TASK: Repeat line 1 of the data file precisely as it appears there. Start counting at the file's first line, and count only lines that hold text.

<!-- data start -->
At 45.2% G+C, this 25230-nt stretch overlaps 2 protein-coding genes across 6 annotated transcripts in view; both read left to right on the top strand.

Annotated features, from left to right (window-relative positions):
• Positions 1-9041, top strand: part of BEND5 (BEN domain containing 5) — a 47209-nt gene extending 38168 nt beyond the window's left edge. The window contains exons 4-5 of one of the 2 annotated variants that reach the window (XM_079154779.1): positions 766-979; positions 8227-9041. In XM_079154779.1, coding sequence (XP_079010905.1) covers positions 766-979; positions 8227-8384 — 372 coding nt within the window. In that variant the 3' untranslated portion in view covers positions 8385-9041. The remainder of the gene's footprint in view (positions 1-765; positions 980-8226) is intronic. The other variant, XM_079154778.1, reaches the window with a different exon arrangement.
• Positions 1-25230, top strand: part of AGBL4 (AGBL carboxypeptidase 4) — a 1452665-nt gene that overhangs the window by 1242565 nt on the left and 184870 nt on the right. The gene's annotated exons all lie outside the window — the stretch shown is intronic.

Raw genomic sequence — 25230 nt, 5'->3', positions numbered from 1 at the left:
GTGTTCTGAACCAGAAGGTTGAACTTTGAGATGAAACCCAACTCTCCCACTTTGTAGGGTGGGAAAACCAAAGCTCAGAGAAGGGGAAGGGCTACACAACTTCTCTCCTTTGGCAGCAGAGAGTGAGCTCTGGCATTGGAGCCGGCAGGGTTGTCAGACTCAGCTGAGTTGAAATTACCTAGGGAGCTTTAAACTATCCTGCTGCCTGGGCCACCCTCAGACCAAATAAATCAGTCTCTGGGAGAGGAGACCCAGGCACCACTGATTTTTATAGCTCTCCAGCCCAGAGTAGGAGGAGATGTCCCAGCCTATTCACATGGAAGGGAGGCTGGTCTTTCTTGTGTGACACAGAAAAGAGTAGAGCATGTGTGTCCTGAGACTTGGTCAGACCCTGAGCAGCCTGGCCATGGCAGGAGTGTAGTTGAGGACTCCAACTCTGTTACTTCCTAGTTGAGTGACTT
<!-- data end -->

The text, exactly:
At 45.2% G+C, this 25230-nt stretch overlaps 2 protein-coding genes across 6 annotated transcripts in view; both read left to right on the top strand.